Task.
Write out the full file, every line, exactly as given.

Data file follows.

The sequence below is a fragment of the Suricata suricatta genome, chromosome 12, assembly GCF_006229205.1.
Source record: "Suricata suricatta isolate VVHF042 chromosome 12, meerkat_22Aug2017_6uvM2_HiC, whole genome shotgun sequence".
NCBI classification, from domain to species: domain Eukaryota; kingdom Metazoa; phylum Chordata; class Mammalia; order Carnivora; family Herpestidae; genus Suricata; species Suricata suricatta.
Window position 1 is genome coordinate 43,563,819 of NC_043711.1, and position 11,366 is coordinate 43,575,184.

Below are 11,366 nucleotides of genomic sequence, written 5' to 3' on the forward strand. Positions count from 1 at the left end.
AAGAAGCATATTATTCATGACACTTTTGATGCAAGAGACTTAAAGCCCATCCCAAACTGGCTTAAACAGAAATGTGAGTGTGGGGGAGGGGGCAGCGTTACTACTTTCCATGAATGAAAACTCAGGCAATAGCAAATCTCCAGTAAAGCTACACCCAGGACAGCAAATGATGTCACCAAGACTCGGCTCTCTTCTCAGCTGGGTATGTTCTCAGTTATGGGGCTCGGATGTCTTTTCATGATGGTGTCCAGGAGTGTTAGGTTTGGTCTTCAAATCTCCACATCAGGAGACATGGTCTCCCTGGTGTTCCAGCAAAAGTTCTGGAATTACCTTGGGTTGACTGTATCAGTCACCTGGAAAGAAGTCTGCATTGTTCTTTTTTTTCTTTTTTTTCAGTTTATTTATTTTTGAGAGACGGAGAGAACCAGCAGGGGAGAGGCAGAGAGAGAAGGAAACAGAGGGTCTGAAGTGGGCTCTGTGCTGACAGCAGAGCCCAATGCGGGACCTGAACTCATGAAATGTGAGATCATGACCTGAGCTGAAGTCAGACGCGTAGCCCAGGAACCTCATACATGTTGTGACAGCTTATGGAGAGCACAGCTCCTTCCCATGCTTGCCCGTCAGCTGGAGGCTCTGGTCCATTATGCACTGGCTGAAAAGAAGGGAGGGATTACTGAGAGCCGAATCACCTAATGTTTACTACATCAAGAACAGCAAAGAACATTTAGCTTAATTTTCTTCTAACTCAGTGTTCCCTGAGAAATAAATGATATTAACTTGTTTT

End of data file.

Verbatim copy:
The sequence below is a fragment of the Suricata suricatta genome, chromosome 12, assembly GCF_006229205.1.
Source record: "Suricata suricatta isolate VVHF042 chromosome 12, meerkat_22Aug2017_6uvM2_HiC, whole genome shotgun sequence".
NCBI classification, from domain to species: domain Eukaryota; kingdom Metazoa; phylum Chordata; class Mammalia; order Carnivora; family Herpestidae; genus Suricata; species Suricata suricatta.
Window position 1 is genome coordinate 43,563,819 of NC_043711.1, and position 11,366 is coordinate 43,575,184.

Below are 11,366 nucleotides of genomic sequence, written 5' to 3' on the forward strand. Positions count from 1 at the left end.
AAGAAGCATATTATTCATGACACTTTTGATGCAAGAGACTTAAAGCCCATCCCAAACTGGCTTAAACAGAAATGTGAGTGTGGGGGAGGGGGCAGCGTTACTACTTTCCATGAATGAAAACTCAGGCAATAGCAAATCTCCAGTAAAGCTACACCCAGGACAGCAAATGATGTCACCAAGACTCGGCTCTCTTCTCAGCTGGGTATGTTCTCAGTTATGGGGCTCGGATGTCTTTTCATGATGGTGTCCAGGAGTGTTAGGTTTGGTCTTCAAATCTCCACATCAGGAGACATGGTCTCCCTGGTGTTCCAGCAAAAGTTCTGGAATTACCTTGGGTTGACTGTATCAGTCACCTGGAAAGAAGTCTGCATTGTTCTTTTTTTTCTTTTTTTTCAGTTTATTTATTTTTGAGAGACGGAGAGAACCAGCAGGGGAGAGGCAGAGAGAGAAGGAAACAGAGGGTCTGAAGTGGGCTCTGTGCTGACAGCAGAGCCCAATGCGGGACCTGAACTCATGAAATGTGAGATCATGACCTGAGCTGAAGTCAGACGCGTAGCCCAGGAACCTCATACATGTTGTGACAGCTTATGGAGAGCACAGCTCCTTCCCATGCTTGCCCGTCAGCTGGAGGCTCTGGTCCATTATGCACTGGCTGAAAAGAAGGGAGGGATTACTGAGAGCCGAATCACCTAATGTTTACTACATCAAGAACAGCAAAGAACATTTAGCTTAATTTTCTTCTAACTCAGTGTTCCCTGAGAAATAAATGATATTAACTTGTTTT